There's a few go-to people. We rely on to keep things running, but they're too busy holding things together. They don't have time for knowledge transfer. So we maintain this low bus factor. It makes our sociotechnical systems fragile and people get so burnt out that they end up leaving their jobs, even jobs. They loved. It's a huge waste all around. So while we've made amazing progress in the last decade or so of the DevOps movement, we shouldn't stop here. What we need is production excellence. All teams need production excellence. Those of us here at DevOps enterprise summit, we've benefited from all these improvements so that as we continue to level up our organizations, we have a responsibility to pay it forward so that every software team can have a healthy relationship to their systems and production production excellence. Isn't just about what technologies you're using. Buying the alphabet soup doesn't guarantee better outcomes because you can't buy DevOps.
Rather once you have better feedback loops, then you can start making data-driven decisions about, for example, whether adopting Kubernetes can actually help your teams improve featured philosophy and maintain reliability. Is it worth the complexity, production excellence? Isn't about how many nines you have. It's about investing in people, culture and process because the people building and operating your software systems, they're the lifeblood of your organization. It's associate technical system where the tools are there to enable and empower your people to apply their expertise. This is why production excellence is business excellence. You want to invest engineering effort where it'll have the greatest impact for the business, not just this next quarter, but for the long haul. This is your north star, your guiding principle. So what's the first step. Start with observability let's level set a little bit.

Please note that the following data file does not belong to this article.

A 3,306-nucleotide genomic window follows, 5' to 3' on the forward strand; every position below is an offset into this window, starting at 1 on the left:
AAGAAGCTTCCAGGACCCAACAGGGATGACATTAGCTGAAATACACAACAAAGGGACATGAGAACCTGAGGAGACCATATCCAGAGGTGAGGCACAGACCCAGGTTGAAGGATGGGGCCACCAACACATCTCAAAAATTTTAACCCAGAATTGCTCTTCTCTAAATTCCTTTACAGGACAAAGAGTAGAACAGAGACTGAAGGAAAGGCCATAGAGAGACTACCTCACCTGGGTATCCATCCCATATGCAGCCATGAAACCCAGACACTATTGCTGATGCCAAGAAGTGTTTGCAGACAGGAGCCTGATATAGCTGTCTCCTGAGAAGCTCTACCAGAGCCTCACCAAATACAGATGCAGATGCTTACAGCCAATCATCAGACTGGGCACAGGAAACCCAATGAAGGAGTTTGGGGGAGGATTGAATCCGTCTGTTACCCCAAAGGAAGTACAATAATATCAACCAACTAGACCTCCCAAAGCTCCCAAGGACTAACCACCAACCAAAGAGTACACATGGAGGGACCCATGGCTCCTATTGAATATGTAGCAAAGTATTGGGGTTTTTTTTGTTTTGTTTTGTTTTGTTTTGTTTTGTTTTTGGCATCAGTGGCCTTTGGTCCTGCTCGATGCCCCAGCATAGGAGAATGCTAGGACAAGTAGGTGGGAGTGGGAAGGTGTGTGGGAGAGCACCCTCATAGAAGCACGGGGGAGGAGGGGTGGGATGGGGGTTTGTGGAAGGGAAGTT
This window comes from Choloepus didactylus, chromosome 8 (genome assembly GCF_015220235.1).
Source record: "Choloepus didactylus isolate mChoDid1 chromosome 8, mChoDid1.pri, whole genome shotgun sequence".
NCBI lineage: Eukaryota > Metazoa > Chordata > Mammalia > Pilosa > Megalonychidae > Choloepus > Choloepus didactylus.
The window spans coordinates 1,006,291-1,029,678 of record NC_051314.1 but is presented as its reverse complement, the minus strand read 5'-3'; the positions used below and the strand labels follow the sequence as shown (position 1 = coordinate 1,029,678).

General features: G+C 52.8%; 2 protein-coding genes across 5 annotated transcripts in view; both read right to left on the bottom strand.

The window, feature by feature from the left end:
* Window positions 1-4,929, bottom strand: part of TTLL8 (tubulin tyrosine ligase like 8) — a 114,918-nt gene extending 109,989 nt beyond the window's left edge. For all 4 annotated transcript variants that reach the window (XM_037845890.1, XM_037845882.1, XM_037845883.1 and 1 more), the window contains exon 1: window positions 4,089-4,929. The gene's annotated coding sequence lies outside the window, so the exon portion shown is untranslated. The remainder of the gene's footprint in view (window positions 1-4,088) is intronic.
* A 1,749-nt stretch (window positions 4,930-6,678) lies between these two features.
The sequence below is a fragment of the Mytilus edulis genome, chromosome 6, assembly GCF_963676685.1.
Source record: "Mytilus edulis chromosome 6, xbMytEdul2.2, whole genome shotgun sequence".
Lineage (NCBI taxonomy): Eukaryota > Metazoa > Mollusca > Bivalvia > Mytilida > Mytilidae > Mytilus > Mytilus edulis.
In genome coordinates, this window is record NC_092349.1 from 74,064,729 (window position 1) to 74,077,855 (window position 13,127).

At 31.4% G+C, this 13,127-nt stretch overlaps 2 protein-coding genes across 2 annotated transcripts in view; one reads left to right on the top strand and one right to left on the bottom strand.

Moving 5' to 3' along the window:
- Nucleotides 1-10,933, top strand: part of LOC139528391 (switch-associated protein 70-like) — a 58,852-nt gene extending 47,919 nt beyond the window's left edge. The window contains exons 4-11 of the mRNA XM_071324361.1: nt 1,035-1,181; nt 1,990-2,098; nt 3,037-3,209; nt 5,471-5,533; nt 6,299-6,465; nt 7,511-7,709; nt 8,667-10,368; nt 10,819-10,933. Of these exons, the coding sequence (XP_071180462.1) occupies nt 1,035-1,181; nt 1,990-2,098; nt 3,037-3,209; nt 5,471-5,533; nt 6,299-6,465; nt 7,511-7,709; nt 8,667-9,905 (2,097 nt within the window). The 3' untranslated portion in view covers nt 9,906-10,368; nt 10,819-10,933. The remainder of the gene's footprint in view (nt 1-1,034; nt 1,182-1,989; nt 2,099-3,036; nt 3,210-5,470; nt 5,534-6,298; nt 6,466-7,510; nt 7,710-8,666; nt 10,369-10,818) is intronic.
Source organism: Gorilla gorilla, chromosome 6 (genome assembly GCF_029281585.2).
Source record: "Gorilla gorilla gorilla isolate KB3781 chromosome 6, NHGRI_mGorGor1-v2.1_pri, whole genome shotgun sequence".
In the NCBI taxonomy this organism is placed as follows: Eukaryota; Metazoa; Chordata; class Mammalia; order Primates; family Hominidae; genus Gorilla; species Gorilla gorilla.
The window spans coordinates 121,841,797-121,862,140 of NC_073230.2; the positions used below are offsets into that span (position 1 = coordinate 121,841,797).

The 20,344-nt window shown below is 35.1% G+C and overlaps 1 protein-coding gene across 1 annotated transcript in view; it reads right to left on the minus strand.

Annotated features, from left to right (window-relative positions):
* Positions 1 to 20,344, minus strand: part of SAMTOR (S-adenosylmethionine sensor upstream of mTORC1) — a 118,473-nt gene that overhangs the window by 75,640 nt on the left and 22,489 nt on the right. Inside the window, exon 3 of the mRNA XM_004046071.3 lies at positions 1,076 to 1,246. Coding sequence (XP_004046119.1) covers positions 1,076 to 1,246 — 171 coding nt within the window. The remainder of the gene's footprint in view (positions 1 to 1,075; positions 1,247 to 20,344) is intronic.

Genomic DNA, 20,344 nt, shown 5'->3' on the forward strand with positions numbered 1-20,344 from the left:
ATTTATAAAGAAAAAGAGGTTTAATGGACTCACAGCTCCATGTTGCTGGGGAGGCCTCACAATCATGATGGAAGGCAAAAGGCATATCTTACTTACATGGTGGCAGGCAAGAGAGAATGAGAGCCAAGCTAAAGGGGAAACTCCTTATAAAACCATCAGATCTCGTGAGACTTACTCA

The ability it's the ability to inspect and understand the system's internal state using the telemetry data it's already generating. Even if the internal state is something you didn't anticipate, for example, this isn't about going in and flipping your log level to debug and production. The backlogs. Now don't help you for the incident that started 30 minutes ago, and then inexplicably resolved itself. Also, observability is about going in and adding new timers around the blocks of code. You think might be introducing latency and then deploying that change. You don't want a deploy between asking your question and getting an answer. It's not that debug logs or adding timers aren't important or valuable it's they just don't give you observability into what's happening right now. Observability is for these hard to debug problems, these novel emergent failure modes that you can't possibly predict in advance. You can't know what dimensions, what attributes are going to be important someday, that sort of data is prohibitively expensive to store as tags on time series metrics and prohibitively, difficult to parse inquiry with traditional log aggregation, observability data gives us the answers for distributed systems.